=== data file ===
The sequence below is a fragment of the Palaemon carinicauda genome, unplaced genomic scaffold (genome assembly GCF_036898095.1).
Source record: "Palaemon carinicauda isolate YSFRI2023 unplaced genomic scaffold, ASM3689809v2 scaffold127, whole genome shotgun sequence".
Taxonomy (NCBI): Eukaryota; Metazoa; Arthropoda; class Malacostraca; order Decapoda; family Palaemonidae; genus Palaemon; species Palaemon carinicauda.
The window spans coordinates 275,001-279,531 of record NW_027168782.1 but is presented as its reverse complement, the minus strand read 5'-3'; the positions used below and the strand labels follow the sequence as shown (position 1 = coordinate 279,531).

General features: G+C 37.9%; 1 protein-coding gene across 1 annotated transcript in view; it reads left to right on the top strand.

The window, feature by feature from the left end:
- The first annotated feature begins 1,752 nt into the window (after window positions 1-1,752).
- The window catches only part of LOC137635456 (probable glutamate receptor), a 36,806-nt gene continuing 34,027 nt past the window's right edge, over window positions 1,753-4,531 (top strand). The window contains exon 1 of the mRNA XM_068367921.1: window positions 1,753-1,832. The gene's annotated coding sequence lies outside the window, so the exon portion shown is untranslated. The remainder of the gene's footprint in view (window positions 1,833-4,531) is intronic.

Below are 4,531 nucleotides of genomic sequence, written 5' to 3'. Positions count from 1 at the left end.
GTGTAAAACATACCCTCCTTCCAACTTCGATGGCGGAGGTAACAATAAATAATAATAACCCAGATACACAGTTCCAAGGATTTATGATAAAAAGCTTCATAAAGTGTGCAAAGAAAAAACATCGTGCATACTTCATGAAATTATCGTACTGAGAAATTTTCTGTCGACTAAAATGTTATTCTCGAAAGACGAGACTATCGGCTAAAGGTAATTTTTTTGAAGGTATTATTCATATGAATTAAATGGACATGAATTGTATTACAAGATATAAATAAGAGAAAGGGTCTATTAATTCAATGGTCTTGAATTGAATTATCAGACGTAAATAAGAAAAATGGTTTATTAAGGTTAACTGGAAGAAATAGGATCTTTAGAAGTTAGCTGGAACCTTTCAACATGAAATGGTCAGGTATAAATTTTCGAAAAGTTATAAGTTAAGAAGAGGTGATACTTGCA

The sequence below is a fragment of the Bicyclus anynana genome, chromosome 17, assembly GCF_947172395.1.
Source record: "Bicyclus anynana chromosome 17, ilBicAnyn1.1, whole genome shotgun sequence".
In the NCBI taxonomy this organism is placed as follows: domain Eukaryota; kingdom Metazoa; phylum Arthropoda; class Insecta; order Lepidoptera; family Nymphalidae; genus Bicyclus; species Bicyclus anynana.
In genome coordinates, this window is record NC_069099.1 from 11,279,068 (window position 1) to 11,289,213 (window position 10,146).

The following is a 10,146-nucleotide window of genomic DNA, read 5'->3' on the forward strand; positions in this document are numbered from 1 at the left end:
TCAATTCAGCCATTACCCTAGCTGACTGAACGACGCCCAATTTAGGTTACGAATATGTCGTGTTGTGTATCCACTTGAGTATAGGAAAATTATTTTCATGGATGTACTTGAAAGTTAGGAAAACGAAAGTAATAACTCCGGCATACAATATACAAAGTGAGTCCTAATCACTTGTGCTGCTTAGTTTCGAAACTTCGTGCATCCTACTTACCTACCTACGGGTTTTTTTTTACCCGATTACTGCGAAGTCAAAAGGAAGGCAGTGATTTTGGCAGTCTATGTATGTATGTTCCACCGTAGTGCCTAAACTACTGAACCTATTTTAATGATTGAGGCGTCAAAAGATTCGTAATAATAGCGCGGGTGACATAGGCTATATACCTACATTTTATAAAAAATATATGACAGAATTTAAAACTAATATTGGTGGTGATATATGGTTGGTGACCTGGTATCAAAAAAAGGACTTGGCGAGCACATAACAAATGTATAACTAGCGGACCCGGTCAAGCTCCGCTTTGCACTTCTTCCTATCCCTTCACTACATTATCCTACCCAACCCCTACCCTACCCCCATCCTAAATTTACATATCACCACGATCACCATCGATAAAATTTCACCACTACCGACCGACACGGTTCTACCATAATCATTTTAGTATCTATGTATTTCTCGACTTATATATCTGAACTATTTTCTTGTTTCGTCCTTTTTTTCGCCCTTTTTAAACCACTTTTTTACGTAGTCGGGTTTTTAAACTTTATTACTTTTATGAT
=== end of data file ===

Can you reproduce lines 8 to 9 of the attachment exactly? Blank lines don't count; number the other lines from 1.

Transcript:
- The window catches only part of LOC137635456 (probable glutamate receptor), a 36,806-nt gene continuing 34,027 nt past the window's right edge, over window positions 1,753-4,531 (top strand). The window contains exon 1 of the mRNA XM_068367921.1: window positions 1,753-1,832. The gene's annotated coding sequence lies outside the window, so the exon portion shown is untranslated. The remainder of the gene's footprint in view (window positions 1,833-4,531) is intronic.

Below are 4,531 nucleotides of genomic sequence, written 5' to 3'. Positions count from 1 at the left end.